[kwlug-disc] consider an alternative to monthly presentations ...

Raul Suarez rarsa at yahoo.com
Thu May 6 13:46:03 EDT 2010

Good observations:

- Agree that not everything is a presentation.
We currently "somehow" organically decide what goes into a presentation. I have no complaints for most (if not all) of the meetings I've attended

- For goodies we already have the KWLUG blogs. I guess that we could also "somehow" organically decide what goes into the "sticky" list.

I'd be leery of actually investigating how that "somehow" works lest we find our selves altering it. I know the "somehow" works and that's all I care about.

Raul Suarez

Technology consultant
Software, Hardware and Practices
Twitter: rarsamx
An eclectic collection of random thoughts

--- On Thu, 5/6/10, Robert P. J. Day <rpjday at crashcourse.ca> wrote:

> From: Robert P. J. Day <rpjday at crashcourse.ca>
> Subject: [kwlug-disc] consider an alternative to monthly presentations ...
> To: kwlug-disc at kwlug.org
> Received: Thursday, May 6, 2010, 12:45 PM
>   while there's been much
> discussion about how to restructure the monthly meetings to
> be as productive as possible, it strikes me that people are
> *way* too quick to address every problem with, "hey, that
> sounds like a presentation."  not everything needs to
> be a presentation.  in fact, it strikes me that, for
> many things, a public presentation is massive overkill.
>   IMHO, the monthly meetings should be reserved for
> things for which there is *clear* value for everyone to be
> in the same place and, yes, there are certainly things that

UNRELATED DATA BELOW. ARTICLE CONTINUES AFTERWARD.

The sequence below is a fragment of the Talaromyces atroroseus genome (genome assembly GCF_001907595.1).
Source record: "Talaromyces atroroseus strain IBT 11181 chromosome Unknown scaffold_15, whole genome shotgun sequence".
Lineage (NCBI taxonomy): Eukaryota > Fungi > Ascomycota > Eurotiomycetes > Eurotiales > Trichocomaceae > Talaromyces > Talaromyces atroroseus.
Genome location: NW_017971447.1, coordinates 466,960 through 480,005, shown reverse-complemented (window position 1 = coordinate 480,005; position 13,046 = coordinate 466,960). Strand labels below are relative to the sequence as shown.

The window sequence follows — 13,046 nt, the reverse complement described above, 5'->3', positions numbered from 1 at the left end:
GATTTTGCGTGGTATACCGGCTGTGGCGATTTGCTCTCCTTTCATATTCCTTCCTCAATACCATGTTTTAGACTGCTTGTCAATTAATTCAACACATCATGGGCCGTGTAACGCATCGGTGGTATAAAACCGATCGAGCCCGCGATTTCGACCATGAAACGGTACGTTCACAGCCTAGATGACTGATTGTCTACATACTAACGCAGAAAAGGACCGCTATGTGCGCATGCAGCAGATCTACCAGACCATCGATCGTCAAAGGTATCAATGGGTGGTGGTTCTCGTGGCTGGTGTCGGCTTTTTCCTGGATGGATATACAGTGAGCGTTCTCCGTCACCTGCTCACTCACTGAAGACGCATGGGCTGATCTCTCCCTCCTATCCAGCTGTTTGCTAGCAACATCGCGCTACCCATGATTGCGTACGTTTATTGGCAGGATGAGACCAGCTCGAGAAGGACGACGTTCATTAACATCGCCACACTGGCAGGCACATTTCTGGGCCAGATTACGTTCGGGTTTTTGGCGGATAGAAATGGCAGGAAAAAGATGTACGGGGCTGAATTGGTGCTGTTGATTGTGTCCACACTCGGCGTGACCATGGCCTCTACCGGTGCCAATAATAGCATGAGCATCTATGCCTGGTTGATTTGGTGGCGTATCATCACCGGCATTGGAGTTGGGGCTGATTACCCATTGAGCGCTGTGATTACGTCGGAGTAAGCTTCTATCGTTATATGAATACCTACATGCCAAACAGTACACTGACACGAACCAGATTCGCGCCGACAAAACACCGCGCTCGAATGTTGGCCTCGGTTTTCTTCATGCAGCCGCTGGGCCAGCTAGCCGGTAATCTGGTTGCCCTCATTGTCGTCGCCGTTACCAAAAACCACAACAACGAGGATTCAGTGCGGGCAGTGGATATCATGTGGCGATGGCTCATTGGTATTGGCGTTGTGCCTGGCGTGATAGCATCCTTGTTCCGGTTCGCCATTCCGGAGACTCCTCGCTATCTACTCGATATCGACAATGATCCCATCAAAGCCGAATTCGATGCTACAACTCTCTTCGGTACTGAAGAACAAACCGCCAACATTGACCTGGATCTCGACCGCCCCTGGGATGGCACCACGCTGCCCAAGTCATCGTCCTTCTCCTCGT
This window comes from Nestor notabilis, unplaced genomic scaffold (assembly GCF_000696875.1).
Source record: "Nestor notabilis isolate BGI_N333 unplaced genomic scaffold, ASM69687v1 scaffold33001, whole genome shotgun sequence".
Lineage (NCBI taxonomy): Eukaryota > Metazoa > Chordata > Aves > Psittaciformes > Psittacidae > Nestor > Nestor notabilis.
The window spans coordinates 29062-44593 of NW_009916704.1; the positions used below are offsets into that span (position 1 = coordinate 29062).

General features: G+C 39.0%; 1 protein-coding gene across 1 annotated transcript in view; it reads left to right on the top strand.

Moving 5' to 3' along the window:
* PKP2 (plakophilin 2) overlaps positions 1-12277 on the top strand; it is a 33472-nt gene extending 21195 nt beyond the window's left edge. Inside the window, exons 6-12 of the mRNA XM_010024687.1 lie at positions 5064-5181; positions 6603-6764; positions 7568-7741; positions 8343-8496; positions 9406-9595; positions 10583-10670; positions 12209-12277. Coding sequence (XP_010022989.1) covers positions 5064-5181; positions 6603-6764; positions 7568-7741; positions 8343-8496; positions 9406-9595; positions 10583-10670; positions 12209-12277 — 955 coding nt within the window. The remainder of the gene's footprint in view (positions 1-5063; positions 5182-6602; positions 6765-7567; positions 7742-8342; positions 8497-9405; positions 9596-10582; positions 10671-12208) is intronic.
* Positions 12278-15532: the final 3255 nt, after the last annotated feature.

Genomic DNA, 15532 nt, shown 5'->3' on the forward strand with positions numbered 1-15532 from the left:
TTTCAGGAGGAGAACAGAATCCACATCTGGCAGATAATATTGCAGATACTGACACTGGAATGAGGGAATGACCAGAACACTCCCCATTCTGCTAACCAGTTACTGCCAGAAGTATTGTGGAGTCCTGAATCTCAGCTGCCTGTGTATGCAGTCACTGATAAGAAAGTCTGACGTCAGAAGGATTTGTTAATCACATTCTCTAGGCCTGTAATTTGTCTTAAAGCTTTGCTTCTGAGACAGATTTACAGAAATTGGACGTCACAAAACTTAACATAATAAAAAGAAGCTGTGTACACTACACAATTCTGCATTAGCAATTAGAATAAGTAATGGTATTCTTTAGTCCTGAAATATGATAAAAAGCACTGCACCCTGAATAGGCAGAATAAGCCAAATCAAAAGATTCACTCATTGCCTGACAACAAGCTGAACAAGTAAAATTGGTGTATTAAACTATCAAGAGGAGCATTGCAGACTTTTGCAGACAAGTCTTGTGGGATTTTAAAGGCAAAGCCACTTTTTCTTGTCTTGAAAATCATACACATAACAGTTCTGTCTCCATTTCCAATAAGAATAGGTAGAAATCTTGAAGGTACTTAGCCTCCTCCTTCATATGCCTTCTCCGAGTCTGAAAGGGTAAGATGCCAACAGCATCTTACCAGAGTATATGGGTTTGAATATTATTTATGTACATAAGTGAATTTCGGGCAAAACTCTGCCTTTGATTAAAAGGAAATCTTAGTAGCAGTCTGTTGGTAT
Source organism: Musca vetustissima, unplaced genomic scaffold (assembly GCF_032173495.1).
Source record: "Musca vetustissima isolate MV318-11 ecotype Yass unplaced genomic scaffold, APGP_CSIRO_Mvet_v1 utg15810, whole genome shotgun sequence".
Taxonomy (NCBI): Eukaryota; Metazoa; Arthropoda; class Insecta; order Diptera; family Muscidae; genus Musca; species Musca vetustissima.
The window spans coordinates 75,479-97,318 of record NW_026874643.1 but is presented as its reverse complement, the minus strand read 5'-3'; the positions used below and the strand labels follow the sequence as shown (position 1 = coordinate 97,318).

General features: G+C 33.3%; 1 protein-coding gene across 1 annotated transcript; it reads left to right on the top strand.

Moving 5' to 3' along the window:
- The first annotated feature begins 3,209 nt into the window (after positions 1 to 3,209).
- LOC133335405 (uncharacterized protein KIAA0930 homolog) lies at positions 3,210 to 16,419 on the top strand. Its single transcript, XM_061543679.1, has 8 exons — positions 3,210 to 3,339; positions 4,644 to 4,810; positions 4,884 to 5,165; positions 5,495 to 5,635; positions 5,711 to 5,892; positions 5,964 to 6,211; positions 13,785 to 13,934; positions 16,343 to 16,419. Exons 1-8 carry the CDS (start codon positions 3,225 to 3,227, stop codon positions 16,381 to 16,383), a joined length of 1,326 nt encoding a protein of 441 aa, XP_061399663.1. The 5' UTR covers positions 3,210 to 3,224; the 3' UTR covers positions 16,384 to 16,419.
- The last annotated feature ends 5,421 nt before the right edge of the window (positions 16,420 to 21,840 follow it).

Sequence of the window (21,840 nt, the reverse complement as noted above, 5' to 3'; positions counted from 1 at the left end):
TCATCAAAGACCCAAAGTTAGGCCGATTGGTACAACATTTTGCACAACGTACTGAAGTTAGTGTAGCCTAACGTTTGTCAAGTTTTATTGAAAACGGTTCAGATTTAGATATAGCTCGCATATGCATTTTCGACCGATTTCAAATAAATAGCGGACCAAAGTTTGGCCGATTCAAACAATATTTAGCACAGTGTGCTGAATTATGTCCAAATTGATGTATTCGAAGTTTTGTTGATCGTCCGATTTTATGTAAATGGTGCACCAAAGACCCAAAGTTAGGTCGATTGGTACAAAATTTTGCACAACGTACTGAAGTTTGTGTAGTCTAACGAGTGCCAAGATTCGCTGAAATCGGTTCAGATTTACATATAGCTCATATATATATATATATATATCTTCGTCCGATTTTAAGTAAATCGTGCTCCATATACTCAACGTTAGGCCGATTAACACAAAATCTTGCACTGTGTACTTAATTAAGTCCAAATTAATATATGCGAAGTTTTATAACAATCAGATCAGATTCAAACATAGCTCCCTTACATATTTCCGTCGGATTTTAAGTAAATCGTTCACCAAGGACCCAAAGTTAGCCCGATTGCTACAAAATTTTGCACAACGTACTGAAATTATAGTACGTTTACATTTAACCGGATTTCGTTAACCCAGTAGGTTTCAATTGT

> qualify.  but in lots of cases, it would be far more
> time-effective to simply supply the answer online
> somewhere.
>   for instance, i offered to give a 20-minute spiel on
> how to compile a kernel next month.  but i'm well aware
> that most KWLUGers already know how to do this.  so why
> not just have me write a short piece on how to do it and
> post it in an online "library" at kwlug.org?
>   there's little point in writing up a presentation,
> waiting up to a month to deliver it, then posting it at
> kwlug.org in the end, anyway.  why not just start a new
> subsection at kwlug.org called "goodies?"  some linux
> companies do this already, solely for the purpose of drawing
> eyeballs.  check out gurulabs.com:
>   http://www.gurulabs.com/
> note the "goodies" link, and what's at "guru guides":
>   http://www.gurulabs.com/goodies/guru-guides/
> granted, the quantity of goodies is not overwhelming, but
> you get the idea.  we could collectively discuss what
> most people want to know, then various people could take
> ownership of writing a tutorial or two, submitting it for
> the goodies page, then maintaining that page, expanding it
> as necessary and addressing reader questions.
>   another possible extension is how the PHP manual is
> supported online.  here's a sample page:
>   http://www.php.net/manual/en/install.unix.php
> note how every page supports adding user notes, if a reader
> thinks there's something worth adding to the page. 
> and, on a regular basis, the maintainer could read the user
> notes, incorporate them into the page if it looks
> worthwhile, and remove the note.
>   anyway, you get the idea.  thoughts?
> rday
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